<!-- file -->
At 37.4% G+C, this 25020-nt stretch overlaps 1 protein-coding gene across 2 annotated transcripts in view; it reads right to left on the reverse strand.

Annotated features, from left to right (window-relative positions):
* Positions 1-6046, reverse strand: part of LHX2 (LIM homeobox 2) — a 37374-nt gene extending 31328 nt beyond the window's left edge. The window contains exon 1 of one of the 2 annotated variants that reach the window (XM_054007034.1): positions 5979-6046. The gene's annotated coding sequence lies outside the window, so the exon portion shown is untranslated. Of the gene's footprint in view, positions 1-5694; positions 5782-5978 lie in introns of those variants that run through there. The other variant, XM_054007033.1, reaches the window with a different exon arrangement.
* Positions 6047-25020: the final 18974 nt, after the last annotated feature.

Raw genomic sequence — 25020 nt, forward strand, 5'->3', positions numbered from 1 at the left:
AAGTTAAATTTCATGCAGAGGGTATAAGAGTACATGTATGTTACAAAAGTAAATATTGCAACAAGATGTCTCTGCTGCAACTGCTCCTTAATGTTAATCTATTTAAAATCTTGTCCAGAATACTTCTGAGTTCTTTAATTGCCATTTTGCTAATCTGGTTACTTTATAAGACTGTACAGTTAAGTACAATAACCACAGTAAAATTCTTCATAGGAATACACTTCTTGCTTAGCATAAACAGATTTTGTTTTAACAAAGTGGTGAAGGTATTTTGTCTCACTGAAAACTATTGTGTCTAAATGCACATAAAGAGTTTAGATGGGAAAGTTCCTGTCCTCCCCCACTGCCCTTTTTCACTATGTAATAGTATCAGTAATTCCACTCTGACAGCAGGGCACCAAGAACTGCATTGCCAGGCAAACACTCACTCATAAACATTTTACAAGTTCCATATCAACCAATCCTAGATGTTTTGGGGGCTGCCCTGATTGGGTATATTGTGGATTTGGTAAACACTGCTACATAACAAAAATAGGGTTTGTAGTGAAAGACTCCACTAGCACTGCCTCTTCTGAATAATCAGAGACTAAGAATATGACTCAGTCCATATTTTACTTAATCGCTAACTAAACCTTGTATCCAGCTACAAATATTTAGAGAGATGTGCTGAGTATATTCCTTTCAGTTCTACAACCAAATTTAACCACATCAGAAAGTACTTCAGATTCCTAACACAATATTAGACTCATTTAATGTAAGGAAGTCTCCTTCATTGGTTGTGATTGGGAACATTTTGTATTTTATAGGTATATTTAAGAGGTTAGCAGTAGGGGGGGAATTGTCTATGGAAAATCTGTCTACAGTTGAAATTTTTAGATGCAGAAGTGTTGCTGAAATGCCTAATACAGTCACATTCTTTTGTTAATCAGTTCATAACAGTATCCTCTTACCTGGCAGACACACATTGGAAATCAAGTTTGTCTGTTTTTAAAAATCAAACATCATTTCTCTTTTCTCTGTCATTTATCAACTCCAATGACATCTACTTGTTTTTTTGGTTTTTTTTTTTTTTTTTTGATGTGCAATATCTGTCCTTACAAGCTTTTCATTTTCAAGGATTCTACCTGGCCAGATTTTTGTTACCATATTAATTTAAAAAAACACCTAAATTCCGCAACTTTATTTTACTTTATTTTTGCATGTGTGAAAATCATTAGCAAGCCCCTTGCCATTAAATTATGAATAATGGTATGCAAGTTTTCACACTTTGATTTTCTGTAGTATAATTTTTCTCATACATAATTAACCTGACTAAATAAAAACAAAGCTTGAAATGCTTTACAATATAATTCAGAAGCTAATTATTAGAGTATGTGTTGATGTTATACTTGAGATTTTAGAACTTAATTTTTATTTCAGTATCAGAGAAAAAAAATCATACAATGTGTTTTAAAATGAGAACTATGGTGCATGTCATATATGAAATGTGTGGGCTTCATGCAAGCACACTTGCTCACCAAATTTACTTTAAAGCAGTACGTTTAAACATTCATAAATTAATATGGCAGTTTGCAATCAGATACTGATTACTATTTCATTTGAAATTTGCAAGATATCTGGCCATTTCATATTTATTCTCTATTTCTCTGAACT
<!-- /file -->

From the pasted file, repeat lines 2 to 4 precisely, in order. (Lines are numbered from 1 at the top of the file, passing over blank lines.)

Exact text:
Annotated features, from left to right (window-relative positions):
* Positions 1-6046, reverse strand: part of LHX2 (LIM homeobox 2) — a 37374-nt gene extending 31328 nt beyond the window's left edge. The window contains exon 1 of one of the 2 annotated variants that reach the window (XM_054007034.1): positions 5979-6046. The gene's annotated coding sequence lies outside the window, so the exon portion shown is untranslated. Of the gene's footprint in view, positions 1-5694; positions 5782-5978 lie in introns of those variants that run through there. The other variant, XM_054007033.1, reaches the window with a different exon arrangement.
* Positions 6047-25020: the final 18974 nt, after the last annotated feature.